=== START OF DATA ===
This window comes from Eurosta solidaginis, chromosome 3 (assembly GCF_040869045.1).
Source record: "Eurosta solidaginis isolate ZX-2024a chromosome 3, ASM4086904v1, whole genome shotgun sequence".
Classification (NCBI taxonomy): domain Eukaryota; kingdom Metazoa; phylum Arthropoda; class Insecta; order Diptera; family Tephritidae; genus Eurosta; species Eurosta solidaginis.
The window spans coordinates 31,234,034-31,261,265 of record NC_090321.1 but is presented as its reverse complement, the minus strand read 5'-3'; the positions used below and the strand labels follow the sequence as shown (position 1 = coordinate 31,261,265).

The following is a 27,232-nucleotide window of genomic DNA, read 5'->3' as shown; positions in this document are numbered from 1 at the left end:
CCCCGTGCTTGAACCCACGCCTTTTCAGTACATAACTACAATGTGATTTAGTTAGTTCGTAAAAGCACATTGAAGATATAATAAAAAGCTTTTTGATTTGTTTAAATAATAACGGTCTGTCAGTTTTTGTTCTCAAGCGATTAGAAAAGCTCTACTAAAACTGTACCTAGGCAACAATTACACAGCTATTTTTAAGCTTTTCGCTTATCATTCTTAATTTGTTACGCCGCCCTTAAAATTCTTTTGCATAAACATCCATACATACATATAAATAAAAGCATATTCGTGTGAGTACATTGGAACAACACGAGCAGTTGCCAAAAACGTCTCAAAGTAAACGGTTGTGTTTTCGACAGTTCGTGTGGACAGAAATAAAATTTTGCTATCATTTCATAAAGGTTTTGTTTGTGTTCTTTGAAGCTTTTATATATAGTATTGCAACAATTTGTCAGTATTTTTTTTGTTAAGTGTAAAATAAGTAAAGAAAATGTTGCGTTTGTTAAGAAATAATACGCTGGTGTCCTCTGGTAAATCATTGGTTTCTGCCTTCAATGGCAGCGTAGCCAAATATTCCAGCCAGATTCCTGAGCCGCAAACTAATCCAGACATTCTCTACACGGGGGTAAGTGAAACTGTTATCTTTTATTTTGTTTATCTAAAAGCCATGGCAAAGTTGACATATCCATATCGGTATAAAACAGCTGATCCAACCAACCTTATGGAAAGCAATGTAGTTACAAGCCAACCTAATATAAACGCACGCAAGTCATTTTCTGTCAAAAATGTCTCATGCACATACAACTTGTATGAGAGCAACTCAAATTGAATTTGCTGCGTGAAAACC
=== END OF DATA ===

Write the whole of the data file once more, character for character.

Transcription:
This window comes from Eurosta solidaginis, chromosome 3 (assembly GCF_040869045.1).
Source record: "Eurosta solidaginis isolate ZX-2024a chromosome 3, ASM4086904v1, whole genome shotgun sequence".
Classification (NCBI taxonomy): domain Eukaryota; kingdom Metazoa; phylum Arthropoda; class Insecta; order Diptera; family Tephritidae; genus Eurosta; species Eurosta solidaginis.
The window spans coordinates 31,234,034-31,261,265 of record NC_090321.1 but is presented as its reverse complement, the minus strand read 5'-3'; the positions used below and the strand labels follow the sequence as shown (position 1 = coordinate 31,261,265).

The following is a 27,232-nucleotide window of genomic DNA, read 5'->3' as shown; positions in this document are numbered from 1 at the left end:
CCCCGTGCTTGAACCCACGCCTTTTCAGTACATAACTACAATGTGATTTAGTTAGTTCGTAAAAGCACATTGAAGATATAATAAAAAGCTTTTTGATTTGTTTAAATAATAACGGTCTGTCAGTTTTTGTTCTCAAGCGATTAGAAAAGCTCTACTAAAACTGTACCTAGGCAACAATTACACAGCTATTTTTAAGCTTTTCGCTTATCATTCTTAATTTGTTACGCCGCCCTTAAAATTCTTTTGCATAAACATCCATACATACATATAAATAAAAGCATATTCGTGTGAGTACATTGGAACAACACGAGCAGTTGCCAAAAACGTCTCAAAGTAAACGGTTGTGTTTTCGACAGTTCGTGTGGACAGAAATAAAATTTTGCTATCATTTCATAAAGGTTTTGTTTGTGTTCTTTGAAGCTTTTATATATAGTATTGCAACAATTTGTCAGTATTTTTTTTGTTAAGTGTAAAATAAGTAAAGAAAATGTTGCGTTTGTTAAGAAATAATACGCTGGTGTCCTCTGGTAAATCATTGGTTTCTGCCTTCAATGGCAGCGTAGCCAAATATTCCAGCCAGATTCCTGAGCCGCAAACTAATCCAGACATTCTCTACACGGGGGTAAGTGAAACTGTTATCTTTTATTTTGTTTATCTAAAAGCCATGGCAAAGTTGACATATCCATATCGGTATAAAACAGCTGATCCAACCAACCTTATGGAAAGCAATGTAGTTACAAGCCAACCTAATATAAACGCACGCAAGTCATTTTCTGTCAAAAATGTCTCATGCACATACAACTTGTATGAGAGCAACTCAAATTGAATTTGCTGCGTGAAAACC